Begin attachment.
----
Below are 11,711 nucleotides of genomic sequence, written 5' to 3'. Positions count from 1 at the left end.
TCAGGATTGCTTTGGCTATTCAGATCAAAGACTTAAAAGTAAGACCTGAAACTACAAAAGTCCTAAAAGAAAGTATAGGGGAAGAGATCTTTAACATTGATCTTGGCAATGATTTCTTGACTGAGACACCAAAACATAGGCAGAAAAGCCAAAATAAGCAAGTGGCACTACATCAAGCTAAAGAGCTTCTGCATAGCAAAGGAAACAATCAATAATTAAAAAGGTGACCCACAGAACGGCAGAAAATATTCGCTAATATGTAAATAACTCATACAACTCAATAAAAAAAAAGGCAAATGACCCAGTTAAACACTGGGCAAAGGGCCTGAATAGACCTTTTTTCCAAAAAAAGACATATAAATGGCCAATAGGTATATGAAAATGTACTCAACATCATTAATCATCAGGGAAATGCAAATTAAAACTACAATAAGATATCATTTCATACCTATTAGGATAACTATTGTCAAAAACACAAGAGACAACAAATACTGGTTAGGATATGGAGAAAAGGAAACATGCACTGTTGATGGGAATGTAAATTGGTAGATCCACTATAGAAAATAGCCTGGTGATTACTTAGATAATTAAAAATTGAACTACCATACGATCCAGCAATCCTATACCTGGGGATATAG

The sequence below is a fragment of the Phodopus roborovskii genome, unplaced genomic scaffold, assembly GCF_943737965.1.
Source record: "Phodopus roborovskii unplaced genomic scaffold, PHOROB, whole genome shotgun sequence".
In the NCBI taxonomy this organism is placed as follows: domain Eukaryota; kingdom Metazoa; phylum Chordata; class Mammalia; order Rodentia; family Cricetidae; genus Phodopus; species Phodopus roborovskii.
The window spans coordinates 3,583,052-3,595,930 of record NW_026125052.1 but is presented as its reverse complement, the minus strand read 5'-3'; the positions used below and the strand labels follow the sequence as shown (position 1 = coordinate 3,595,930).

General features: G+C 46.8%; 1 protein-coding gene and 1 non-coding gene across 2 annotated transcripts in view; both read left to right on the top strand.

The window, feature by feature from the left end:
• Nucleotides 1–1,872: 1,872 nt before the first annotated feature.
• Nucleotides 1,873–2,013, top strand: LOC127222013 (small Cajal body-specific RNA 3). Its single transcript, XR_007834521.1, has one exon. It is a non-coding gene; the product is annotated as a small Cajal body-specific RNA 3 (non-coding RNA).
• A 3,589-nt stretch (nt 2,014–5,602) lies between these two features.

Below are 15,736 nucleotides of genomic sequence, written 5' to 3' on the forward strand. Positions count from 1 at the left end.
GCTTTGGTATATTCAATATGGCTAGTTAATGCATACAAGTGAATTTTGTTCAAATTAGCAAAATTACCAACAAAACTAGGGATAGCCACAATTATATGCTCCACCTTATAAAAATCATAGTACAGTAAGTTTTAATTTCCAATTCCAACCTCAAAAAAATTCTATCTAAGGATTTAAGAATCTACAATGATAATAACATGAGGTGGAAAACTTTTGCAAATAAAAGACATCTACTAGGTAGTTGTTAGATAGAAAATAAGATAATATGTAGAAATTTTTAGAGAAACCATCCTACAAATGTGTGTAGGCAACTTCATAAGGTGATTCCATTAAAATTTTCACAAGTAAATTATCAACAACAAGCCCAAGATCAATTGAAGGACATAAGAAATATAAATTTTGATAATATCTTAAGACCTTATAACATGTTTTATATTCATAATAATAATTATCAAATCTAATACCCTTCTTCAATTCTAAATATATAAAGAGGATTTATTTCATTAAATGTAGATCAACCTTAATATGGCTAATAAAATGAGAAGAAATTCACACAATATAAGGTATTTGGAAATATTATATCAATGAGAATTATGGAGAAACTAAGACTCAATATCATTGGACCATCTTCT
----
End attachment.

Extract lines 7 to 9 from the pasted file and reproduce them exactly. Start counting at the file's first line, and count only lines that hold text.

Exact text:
General features: G+C 46.8%; 1 protein-coding gene and 1 non-coding gene across 2 annotated transcripts in view; both read left to right on the top strand.

The window, feature by feature from the left end:
• Nucleotides 1–1,872: 1,872 nt before the first annotated feature.